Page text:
When Stan Joplin was fired after 12 seasons as the men’s basketball coach at his alma mater, the University of Toledo, he walked away with his head up and his mouth closed. He didn’t attend a press conference, didn’t issue a statement, turned down requests for interviews, and didn’t say a word. For three years.
“I always told my players to do things first class, so I tried to take the same approach,” Joplin said last week. “When they decide to go in another direction, when people don’t want you anymore, there’s not much you can do or say about it. I understood that.”
For three years, Joplin was a coach without a team. That changes now after his recent hiring as a dean of students and boys head coach at Springfield High School.
With more than 200 career victories, Joplin is the second winningest coach in UT history and No. 6 all-time among Mid-American Conference coaches. He was fired after an 11-19 season in 2007-08, one year after leading UT to its first regular-season league title in 27 years.
Whether you agreed or disagreed with UT’s decision to fire Joplin, no one would argue that what has followed qualifies as horrific. In three years, the Rockets have won a total of 15 games. Nine of Joplin’s teams won 15 games or more in a single season.
He takes no satisfaction in UT’s recent plight, saying, “I never wished ill or bad luck on anyone. That’s my school. That wouldn’t have been right.”
But he claims not to have paid a whole lot of attention either.
“I remember when my mother passed away in 1990,” he said. “I turned to health and fitness. Everything I used to eat that was bad for me, things I did that were bad for me, I quit everything cold turkey. When I was let go at UT, I took the same approach. Cold turkey. When [former] players would call or come to [son] Shaun’s games, we’d talk about school or about their families, but not basketball. I’ve stayed away.”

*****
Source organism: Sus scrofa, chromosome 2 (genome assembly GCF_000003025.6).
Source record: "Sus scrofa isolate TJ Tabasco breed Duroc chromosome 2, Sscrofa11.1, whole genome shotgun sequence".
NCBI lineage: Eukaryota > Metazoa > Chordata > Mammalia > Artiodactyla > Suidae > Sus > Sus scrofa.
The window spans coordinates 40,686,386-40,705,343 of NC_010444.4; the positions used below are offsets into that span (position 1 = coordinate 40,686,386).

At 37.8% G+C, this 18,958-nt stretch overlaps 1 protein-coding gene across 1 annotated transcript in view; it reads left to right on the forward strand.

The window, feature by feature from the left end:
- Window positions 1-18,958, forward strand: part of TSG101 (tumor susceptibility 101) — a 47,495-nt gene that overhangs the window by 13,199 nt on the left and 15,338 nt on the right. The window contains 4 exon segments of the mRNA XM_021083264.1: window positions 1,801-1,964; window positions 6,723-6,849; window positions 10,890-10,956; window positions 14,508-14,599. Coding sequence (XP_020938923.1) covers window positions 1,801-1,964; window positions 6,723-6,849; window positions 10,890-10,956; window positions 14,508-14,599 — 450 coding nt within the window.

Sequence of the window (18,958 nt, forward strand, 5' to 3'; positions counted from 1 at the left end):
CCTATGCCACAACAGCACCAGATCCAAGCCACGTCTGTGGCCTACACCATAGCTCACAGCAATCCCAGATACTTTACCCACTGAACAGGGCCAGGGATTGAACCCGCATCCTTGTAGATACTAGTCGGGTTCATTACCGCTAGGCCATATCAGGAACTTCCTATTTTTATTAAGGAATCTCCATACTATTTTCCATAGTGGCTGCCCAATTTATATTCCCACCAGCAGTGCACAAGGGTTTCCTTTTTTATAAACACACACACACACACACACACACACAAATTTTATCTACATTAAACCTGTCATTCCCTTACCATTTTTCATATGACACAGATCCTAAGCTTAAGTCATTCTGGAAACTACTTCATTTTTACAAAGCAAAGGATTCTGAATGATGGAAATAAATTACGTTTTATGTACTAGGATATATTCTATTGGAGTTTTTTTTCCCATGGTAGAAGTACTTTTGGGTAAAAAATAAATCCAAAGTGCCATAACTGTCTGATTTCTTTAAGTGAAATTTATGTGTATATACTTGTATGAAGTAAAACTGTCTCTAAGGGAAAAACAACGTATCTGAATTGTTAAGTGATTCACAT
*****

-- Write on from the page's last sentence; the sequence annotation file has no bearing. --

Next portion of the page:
Joplin kept busy. At first, he spent so much time working out at St. James Club that some people thought he was an employee.
“A woman came up to me one day and said the pool water was too cold,” Joplin said, laughing. “I told her, ‘Sorry, ma’am, I don’t work here.’”
He spent a couple years teaching and subbing at city schools. He said he watched a lot of TV and he also dabbled in TV work as a basketball commentator for both BCSN and Fox Sports Detroit. He also returned to UT as a student to take classes he needed to be certified for school administration.
“That was a little scary, going back to school,” said Joplin, who will turn 54 next month. “One of the grad students asked me, ‘How old are you?’ I told her, and she said, ‘You’re old enough to be my dad.’ And I realized she was right.”
Joplin also made occasional visits to colleges to talk to coaches, watch practices, and stay current. But they were just visits. Whenever assistant coaching jobs came up, he heeded advice from friends who had been through the job-hopping mill to not uproot his school-age son and to avoid separation from his family.
That meant staying put. The Springfield job is the payoff.
“The way I look at it, I’m being hired by a quality school district as an administrator who will also coach basketball,” Joplin said. “But my first love is basketball. Everything I have is because of basketball. And once you’re a coach, you’re always a coach.”
Contact Blade sports columnist Dave Hackenberg at: email@example.com or 419-724-6398.
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